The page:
The mother of a Mountain Brook, Ala., teen who disappeared more than a year ago in Aruba said she was "crushed" by the dismissal of the lawsuit filed in New York against the Dutch teen last seen with her daughter.
"That was our only and last shot for justice," said Beth Twitty, mother of Natalee Holloway.
Twitty said she knew the case filed in New York State Supreme Court against Joran van der Sloot was a long shot, but the family took a chance.
"Until you hear that door closed you hang onto hope," Twitty said.
On The Early Show Monday, Twitty told co-anchor Rene Syler, "We knew (the suit that was tossed) was a longshot from the beginning, but it's just hard to know what direction (to go in) and what to do when you have a victim of a crime in a foreign country. It's groundbreaking territory, for everyone, and we feel as if we have to try these avenues.
" ... I don't really know what we'll do from here. ... Now I think what we're moving into is a larger picture than Natalie. Natalie represents crimes outside our border, and also represents, to me, the challenges that a family will face should they find themselves victims of a crime in a foreign country."
To watch the Syler interview,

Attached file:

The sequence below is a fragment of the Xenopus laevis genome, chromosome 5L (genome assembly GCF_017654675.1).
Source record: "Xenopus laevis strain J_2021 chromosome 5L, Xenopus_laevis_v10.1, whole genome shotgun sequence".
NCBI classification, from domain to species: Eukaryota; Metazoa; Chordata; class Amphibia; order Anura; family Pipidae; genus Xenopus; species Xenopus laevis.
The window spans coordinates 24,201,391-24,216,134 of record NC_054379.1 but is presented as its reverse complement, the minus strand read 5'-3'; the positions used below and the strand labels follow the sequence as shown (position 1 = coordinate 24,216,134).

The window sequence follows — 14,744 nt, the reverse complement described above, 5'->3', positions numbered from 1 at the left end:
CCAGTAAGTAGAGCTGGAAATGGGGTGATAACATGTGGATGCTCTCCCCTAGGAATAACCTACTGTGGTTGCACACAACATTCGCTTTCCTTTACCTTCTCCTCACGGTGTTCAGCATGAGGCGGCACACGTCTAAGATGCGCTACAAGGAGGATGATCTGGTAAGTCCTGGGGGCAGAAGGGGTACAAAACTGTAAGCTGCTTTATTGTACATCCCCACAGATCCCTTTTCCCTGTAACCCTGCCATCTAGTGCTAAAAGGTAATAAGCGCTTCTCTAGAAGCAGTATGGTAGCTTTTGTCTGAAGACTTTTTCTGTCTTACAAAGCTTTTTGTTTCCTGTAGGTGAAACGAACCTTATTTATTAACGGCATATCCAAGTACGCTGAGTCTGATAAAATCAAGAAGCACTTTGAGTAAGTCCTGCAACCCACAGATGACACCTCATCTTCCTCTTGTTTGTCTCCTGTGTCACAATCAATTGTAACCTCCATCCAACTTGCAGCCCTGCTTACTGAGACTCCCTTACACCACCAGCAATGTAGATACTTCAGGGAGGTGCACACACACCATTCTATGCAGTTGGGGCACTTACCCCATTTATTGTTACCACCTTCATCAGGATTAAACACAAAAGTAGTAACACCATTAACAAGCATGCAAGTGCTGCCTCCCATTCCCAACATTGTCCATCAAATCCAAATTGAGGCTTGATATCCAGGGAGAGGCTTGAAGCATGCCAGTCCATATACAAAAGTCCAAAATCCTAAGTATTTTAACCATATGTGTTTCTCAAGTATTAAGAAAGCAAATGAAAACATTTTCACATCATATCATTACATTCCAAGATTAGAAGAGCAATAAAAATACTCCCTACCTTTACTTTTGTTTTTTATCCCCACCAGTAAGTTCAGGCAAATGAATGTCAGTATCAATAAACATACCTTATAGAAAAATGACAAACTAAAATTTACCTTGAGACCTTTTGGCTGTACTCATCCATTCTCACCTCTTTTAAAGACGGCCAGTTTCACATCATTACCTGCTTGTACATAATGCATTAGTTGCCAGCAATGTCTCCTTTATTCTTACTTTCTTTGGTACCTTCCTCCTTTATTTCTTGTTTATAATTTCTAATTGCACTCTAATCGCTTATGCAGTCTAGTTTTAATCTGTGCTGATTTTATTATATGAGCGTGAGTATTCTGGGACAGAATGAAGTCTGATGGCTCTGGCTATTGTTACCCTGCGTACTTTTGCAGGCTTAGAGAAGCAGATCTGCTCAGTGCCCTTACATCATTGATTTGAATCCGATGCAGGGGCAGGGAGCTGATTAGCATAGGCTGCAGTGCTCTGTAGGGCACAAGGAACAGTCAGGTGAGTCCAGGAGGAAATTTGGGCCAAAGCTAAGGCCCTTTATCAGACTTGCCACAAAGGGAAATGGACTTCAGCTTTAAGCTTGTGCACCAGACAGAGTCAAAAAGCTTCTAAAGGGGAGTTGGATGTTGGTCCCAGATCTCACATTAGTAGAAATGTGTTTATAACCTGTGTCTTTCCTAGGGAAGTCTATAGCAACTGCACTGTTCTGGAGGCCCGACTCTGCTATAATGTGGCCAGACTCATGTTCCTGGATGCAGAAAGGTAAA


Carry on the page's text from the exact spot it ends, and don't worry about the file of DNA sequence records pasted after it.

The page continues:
The case claimed van der Sloot, who was 18 at the time, was responsible for Holloway's disappearance and sought unspecified damages. Van der Sloot, who has maintained his innocence, was last seen leaving a bar with Holloway, then 18, before she vanished May 30, 2005. He and two friends were arrested a later on suspicion of involvement in her disappearance, but were released.
Twitty said she will be speaking with the attorney that filed the lawsuit, but said this case was seen as the best legal option.
Van der Sloot's lawyer, Joseph Tacopina, told The Associated Press that the college student "was elated" by the judge's decision.
"We were never afraid of the facts in this case," Tacopina said Thursday when the case was dismissed. "He did nothing to this girl. ... He's trying to get on with his life."
The lawsuit was dismissed by Judge Barbara Kapnick, who said it shouldn't have been filed in Manhattan. She rejected an argument that if the case were filed in Aruba, it would prompt a media frenzy that could interfere with the investigation.
Kapnick said taxpayers shouldn't have to pay for a case "when their interest in the suit... is so ephemeral."